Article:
Alectrician DIY Senior Member

    Joined:
    Jun 15, 2007
    Let me know when you find out why. I have the SAME problem. Everything is 1/2" copper on mine.



    I HATE plumbing and it apparently hates me.
     
  8. jadnashua

    jadnashua Retired Defense Industry Engineer xxx

    Joined:
    Sep 2, 2004
    Occupation:
    Retired Systems engineer for defense industry.
    Location:
    New England
    I'll say it again, some valves are not designed to use both the upper and lower outlets, even though it seems counter intuitive. You need to read the instructions carefully to see if your valve works that way (sounds like it). One some of them, you MUST plug one of them, then use a T fitting to get the shower output when the spout divertor is turned on. failing to follow those instructions will lead to flow out both ports when you only expect it out of the spout.
     
  9. Alectrician

    Alectrician DIY Senior Member

    Joined:
    Jun 15, 2007


    I didn't read the instructions but the valve said "shower" on the top and "tub" on the bottom.
     
  10. jadnashua

    jadnashua Retired Defense Industry Engineer xxx

    Joined:
    Sep 2, 2004
    Occupation:
    Retired Systems engineer for defense industry.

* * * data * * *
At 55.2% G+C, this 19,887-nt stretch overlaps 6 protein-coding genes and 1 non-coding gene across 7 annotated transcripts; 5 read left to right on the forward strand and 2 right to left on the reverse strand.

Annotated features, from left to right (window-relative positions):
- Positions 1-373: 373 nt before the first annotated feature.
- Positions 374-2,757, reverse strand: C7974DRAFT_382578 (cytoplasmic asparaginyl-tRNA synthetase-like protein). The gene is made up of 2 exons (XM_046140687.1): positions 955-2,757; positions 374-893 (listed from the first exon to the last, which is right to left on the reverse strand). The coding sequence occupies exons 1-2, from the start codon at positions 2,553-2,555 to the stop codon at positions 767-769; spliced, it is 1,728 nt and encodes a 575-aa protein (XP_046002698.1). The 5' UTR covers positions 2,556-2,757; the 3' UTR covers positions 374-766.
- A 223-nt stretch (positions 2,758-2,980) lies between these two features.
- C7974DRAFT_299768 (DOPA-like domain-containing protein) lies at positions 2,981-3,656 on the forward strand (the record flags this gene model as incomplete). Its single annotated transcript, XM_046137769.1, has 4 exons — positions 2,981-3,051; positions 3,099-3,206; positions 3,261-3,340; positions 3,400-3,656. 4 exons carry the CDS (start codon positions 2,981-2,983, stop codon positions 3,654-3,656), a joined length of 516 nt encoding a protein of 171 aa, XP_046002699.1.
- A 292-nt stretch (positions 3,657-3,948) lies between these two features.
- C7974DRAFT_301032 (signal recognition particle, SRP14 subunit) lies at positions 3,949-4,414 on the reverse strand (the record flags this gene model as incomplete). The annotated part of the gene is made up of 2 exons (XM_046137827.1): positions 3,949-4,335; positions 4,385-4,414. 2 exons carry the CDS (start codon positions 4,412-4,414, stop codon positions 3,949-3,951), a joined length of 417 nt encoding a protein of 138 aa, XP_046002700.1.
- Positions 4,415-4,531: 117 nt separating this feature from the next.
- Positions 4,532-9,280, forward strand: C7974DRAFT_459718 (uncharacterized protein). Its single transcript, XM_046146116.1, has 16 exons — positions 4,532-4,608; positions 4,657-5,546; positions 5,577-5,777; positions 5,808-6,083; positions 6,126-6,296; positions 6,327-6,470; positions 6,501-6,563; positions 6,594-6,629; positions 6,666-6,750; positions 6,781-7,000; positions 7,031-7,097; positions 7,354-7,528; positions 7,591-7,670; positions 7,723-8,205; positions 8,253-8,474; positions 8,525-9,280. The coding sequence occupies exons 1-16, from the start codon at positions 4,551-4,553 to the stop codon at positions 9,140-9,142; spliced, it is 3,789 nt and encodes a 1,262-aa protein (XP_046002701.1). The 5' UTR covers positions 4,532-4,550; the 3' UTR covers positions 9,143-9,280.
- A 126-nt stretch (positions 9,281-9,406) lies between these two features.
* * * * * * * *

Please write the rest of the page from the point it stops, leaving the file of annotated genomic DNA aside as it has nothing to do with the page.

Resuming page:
Location:
    New England
    That still isn't a vindication for your installation! Some of the valves say only use one port. The other one must be plugged. The manufacturer often sells the valve for a shower only, or tub only or both. the markings may only be to help in orientation.
     
  11. geniescience

    geniescience Homeowner

    Joined:
    Nov 27, 2005
    Occupation:
    ditto
    Location:
    humid summers hot, humid winters cold
    now i get it. Why the markings "stay" for the situation when there are both. No need to rub them off, except that they risk confusing less experienced people. Wait a minute, i think that is a good reason not to leave those markings, if they sell to DIY...

    david
     
  12. BAPlumber

    BAPlumber Plumber

    Joined:
    Jul 18, 2007
    Occupation:
    Journeyman Plumber, business owner
    Location:
    Vashon, Washington
    i'd be interested in what brands your talking about. I've never heard what your saying before.

    Brent
     
  13. Alectrician

    Alectrician DIY Senior Member

    Joined:
    Jun 15, 2007

    I'll go open a new box at the "store" and read the printed instructions. If the differ from the implied instructions on the set, I'm gonna get all riled up.
     
  14. jadnashua

    jadnashua Retired Defense Industry Engineer xxx

    Joined:
    Sep 2, 2004
    Occupation:
    Retired Systems engineer for defense industry.
    Location:
    New England
    As noted in my sig line, I'm not a professional plumber. But reading on here for several years...it has been mentioned by some of the pros that you can't use both ports on some valves. Plus, anything that restricts the flow can cause the water to flow out the shower head even when the divertor on the spout is not pulled up.